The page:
When Marks and Spencer launched pre-prepared Chicken Kyiv (then spelt Kiev) in 1979, I was in heaven. Gorgeously golden and crunchy outside, succulent within, and full of a mysterious pale-gold liquid that was something called garlic butter, Kyivs were (and remain) a perfect parcel of 70s’ delight. Warm and comforting in winter with creamy mash, they’re equally at home with boiled new potatoes and a green salad in the summer months. - Steve 


75g unsalted butter, slightly softened 
6 tbsp parsley, finely chopped (tarragon is a delicious, if inauthentic, alternative) 
3 garlic cloves, crushed 
4 skinless free-range chicken breasts 
80g plain flour, seasoned with salt and pepper 
2 large free-range eggs, beaten 
85g dried or panko breadcrumbs (I like panko for the lovely crunch they offer) 
Vegetable oil for frying (it works better than olive oil, but use a light version of the latter if you prefer) 


  1. Heat the oven to 190°C (170°C fan/gas mark 5). Mix the butter, parsley (or tarragon) and garlic with a little salt and ground black pepper until well combined. Spoon the herb butter onto a sheet of cling film or baking paper and roll up to make a fat sausage shape. Refrigerate overnight or freeze for 20 minutes. 
  2. Lay a sheet of clingfilm big enough for all the fillets on a board or flat surface. Using a rolling pin, or something similarly heavy, beat the chicken breasts as thin as you can without tearing them – between 5mm and 1cm is ideal. 
  3. Cut the roll of butter into thin discs and divide these between the flattened chicken, in the middle of each breast. Fold the long sides of the breast over to enclose the butter, then fold the shorter ends over the first folds, making a parcel with none of the butter showing. 
  4. Gently flip the parcels and place them onto a tray, cover them with clingfilm, and pop them into the fridge for an hour to firm up. 
  5. Take three bowls or dishes big enough to accommodate the chicken breasts. Put the seasoned flour into the first, the two beaten eggs into the second, and the breadcrumbs into the third. 
  6. Remove the chicken parcels from the fridge. Coat each one well in the flour, making sure to (gently) shake off any excess. Then bathe the parcel in the beaten egg and roll them in the breadcrumbs. Make sure the parcels are well covered in crumbs but don’t be afraid to repeat the egg and breadcrumb process to cover any gaps. 
  7. Pour the oil in a heavy frying pan to a depth of about 2cm and put on the hob over a medium-high heat. When the oil is hot, lay the Kyivs carefully into the pan with the folds underneath. Fry for four or five minutes (you might need to do this in batches so as not to crowd the pan), carefully turning the parcels to get them an even, golden brown.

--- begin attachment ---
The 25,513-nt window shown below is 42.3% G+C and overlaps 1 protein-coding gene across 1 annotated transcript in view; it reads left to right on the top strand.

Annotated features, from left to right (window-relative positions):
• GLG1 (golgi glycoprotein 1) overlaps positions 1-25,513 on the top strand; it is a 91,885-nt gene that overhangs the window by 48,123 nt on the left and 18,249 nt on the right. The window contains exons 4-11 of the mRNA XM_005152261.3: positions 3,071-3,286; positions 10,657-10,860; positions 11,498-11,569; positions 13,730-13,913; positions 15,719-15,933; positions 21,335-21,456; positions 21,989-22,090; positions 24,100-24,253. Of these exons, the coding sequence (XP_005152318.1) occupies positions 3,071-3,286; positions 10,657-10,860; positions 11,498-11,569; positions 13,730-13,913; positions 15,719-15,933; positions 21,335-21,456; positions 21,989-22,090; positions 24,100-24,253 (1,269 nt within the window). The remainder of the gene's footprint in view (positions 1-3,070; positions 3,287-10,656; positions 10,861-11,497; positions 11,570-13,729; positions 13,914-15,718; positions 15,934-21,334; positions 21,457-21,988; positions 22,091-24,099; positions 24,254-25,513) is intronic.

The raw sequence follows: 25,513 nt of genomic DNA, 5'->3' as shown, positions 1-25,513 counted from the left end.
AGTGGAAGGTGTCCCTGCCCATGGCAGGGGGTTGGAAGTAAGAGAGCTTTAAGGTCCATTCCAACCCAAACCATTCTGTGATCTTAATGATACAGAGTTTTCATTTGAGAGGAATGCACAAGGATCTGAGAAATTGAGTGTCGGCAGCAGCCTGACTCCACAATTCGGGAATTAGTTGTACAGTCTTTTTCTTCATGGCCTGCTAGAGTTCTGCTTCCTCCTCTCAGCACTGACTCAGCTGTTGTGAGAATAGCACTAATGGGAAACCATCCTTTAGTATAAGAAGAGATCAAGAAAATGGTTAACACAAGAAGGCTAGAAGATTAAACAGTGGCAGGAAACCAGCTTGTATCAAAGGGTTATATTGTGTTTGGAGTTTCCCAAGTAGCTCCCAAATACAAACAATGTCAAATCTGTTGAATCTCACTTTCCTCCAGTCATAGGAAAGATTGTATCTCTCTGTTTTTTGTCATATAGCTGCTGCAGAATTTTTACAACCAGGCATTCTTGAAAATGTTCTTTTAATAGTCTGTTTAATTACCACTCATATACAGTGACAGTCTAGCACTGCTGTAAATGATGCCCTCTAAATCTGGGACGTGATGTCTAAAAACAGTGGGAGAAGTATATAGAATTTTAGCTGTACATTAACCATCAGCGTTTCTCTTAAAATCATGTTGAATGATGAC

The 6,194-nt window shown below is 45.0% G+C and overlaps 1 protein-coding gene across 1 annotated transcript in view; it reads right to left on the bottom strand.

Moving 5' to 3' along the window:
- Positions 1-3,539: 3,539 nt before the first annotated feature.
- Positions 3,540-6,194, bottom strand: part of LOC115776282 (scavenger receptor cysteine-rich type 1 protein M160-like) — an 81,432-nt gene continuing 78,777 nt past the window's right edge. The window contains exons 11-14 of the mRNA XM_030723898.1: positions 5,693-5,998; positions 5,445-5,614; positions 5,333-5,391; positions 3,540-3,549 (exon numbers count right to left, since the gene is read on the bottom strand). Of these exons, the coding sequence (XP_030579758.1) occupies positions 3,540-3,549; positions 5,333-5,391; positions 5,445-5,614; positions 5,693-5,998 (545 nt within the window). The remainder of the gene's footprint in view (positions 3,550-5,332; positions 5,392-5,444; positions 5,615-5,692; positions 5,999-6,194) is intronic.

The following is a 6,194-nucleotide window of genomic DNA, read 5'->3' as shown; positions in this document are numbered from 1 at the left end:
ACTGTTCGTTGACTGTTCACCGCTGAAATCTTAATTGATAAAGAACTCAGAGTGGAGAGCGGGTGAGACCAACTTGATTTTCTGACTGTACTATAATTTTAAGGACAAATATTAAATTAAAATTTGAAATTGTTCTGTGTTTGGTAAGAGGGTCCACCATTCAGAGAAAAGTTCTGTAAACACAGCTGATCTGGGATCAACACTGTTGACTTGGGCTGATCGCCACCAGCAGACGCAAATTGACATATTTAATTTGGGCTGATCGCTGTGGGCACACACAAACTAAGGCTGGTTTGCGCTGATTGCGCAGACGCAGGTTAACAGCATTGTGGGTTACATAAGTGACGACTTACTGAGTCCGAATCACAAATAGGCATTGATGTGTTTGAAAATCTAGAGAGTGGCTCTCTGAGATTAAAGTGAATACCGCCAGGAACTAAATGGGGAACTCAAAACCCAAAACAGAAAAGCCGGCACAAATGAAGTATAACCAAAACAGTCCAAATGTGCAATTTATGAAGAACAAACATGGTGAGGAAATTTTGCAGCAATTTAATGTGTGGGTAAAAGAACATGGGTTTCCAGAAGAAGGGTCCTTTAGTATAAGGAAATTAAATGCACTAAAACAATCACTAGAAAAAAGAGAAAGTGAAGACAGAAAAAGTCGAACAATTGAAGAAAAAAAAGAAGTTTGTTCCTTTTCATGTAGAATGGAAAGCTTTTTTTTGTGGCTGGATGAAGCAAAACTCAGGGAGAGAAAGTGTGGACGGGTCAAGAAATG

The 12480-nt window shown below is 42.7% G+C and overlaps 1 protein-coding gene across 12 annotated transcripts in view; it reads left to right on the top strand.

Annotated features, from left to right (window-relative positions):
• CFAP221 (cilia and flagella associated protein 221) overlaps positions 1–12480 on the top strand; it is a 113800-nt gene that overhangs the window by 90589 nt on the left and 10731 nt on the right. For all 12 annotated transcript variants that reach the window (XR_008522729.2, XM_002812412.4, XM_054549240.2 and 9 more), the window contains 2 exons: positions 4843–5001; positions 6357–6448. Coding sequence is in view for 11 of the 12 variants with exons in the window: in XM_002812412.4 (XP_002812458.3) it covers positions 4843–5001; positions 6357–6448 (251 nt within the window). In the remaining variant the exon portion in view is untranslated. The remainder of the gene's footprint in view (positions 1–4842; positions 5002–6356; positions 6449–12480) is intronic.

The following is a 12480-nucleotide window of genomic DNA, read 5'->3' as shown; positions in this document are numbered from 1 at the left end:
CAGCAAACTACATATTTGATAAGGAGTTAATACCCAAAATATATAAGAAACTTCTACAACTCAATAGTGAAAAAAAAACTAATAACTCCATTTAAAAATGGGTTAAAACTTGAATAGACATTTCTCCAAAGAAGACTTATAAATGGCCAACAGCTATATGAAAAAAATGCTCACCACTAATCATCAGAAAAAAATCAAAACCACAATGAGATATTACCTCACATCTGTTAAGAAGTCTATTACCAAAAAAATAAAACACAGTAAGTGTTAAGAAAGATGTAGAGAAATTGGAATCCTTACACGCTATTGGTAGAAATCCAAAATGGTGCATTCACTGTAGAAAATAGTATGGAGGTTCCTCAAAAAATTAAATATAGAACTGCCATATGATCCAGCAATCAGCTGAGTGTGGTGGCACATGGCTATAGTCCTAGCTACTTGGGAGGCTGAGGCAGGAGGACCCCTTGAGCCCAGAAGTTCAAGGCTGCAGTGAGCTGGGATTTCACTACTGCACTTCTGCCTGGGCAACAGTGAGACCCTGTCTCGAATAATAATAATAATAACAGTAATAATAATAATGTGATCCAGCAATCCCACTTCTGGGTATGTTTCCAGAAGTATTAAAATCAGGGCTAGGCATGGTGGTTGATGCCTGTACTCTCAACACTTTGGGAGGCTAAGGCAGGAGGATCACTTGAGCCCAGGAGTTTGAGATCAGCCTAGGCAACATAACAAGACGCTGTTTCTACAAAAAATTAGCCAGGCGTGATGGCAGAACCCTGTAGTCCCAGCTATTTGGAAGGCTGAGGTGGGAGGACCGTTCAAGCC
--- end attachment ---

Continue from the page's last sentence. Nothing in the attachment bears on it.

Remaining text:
8. Lift the Kyivs on to a baking sheet and place in the oven to bake for 15 minutes. If they look like they’re turning too dark too quickly, cover them loosely with a sheet of tin foil. Remove from the oven and serve after a brief rest.

Banoffee pie 

Serves 8-10, depending on size of slice 

Bannoffee pie

When I was a child, I was allowed to choose a meal for my birthday that my mum would cook – Banoffee pie made the cut for pudding nearly every year. The dish originated in a Sussex restaurant in the 1970s but this is the recipe my mum uses. Just don’t follow her example of accidentally leaving a tin of condensed milk in a casserole of water in the oven overnight and coming downstairs in the morning to find the can had exploded, smashed the pan, blown the oven door open – and covered the entire kitchen with a layer of oozing, sticky caramel. - Amy 


225g digestive biscuits 
100g butter, melted 
1x 397g tin of ready-made caramel, or 1x 397g tin of condensed milk 
3 bananas, sliced ½ cm thick 
½ tsp instant coffee 
300ml double cream  
1 tbsp caster sugar 
Dark chocolate – optional 


  1. Place the biscuits in a sandwich bag or wrap in a clean tea towel, and bash with a rolling pin until they’re sandy crumbs. You can also blitz in a food processor.
  2. Stir the melted butter into the biscuits, and press the mixture onto the base and up the walls of a 20cm diameter flan tin. Chill in the fridge or freezer until the base is solid.
  3. Use a tin of ready-made caramel or boil a tin of condensed milk for two hours (make sure it’s covered by at least two inches of water at all times) then let it cool. Spread the caramel into the biscuit base, and cover with the sliced bananas.
  4. Mix the instant coffee with a teaspoon of warm water and let it cool. Whip the cream, caster sugar and cooled coffee until it forms soft peaks, then spread on top of the pie. Finish with a scattering of grated chocolate.